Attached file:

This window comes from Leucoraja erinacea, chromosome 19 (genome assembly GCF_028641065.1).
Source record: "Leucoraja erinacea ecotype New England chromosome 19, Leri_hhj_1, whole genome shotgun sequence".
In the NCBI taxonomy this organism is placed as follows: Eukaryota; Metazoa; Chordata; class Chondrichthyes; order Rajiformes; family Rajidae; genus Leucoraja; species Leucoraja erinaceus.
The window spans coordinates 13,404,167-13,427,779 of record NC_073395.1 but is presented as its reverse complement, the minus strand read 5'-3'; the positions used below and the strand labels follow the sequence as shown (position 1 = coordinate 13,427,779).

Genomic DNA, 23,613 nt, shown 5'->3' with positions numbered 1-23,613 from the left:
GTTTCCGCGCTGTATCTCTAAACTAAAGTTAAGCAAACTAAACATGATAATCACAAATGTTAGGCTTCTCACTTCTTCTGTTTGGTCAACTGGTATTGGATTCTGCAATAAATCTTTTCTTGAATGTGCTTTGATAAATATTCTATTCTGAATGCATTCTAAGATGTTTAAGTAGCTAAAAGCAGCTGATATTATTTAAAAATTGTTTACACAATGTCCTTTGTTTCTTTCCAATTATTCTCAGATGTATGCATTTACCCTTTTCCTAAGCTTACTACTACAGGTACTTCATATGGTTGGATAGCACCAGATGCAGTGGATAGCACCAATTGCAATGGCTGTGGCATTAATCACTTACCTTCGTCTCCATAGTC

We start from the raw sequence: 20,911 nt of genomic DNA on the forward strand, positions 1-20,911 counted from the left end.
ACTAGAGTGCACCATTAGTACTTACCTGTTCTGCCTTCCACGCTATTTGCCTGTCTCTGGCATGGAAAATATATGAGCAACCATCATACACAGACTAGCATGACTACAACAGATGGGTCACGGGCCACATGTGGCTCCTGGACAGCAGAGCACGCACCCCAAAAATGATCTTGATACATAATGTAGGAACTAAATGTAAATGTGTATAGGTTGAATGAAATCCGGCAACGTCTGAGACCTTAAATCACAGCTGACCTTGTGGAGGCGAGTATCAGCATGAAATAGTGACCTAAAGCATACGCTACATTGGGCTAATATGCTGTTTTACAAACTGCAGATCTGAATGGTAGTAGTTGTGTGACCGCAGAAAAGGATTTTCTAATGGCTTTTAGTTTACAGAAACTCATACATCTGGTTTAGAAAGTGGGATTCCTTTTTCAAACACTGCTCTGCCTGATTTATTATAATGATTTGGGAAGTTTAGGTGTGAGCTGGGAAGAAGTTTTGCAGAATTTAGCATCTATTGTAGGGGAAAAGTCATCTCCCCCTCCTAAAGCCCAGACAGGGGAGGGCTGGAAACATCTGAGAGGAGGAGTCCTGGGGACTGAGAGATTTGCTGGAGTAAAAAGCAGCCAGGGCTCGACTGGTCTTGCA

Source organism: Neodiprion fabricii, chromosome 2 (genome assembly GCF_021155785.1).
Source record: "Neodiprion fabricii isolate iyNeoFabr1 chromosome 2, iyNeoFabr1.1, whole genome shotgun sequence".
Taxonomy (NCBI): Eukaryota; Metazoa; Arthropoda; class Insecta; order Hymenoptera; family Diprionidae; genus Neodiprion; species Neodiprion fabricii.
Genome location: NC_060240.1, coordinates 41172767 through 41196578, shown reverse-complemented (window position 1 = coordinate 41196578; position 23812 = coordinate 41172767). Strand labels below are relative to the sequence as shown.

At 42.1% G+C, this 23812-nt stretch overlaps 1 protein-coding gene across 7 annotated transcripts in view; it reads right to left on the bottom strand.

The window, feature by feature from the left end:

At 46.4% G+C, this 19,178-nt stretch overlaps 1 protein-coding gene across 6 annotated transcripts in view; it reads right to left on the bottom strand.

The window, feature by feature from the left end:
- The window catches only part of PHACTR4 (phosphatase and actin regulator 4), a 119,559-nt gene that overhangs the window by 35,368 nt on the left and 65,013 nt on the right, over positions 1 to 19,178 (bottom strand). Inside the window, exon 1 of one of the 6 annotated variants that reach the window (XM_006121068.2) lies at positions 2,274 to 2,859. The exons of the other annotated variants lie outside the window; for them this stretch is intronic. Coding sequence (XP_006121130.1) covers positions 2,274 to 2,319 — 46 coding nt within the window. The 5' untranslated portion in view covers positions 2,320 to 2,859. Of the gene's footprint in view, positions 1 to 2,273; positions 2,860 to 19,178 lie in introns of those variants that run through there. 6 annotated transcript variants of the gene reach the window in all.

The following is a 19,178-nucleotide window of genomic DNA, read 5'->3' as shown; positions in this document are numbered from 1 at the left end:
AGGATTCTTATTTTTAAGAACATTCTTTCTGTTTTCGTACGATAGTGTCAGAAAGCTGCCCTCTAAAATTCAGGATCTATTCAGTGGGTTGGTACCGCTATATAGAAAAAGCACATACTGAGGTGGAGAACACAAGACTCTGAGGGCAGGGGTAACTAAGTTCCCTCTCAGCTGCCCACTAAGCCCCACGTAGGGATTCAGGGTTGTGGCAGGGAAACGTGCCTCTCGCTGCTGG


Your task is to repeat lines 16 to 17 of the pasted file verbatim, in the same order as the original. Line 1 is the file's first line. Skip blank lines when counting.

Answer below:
The window, feature by feature from the left end:
- The window catches only part of PHACTR4 (phosphatase and actin regulator 4), a 119,559-nt gene that overhangs the window by 35,368 nt on the left and 65,013 nt on the right, over positions 1 to 19,178 (bottom strand). Inside the window, exon 1 of one of the 6 annotated variants that reach the window (XM_006121068.2) lies at positions 2,274 to 2,859. The exons of the other annotated variants lie outside the window; for them this stretch is intronic. Coding sequence (XP_006121130.1) covers positions 2,274 to 2,319 — 46 coding nt within the window. The 5' untranslated portion in view covers positions 2,320 to 2,859. Of the gene's footprint in view, positions 1 to 2,273; positions 2,860 to 19,178 lie in introns of those variants that run through there. 6 annotated transcript variants of the gene reach the window in all.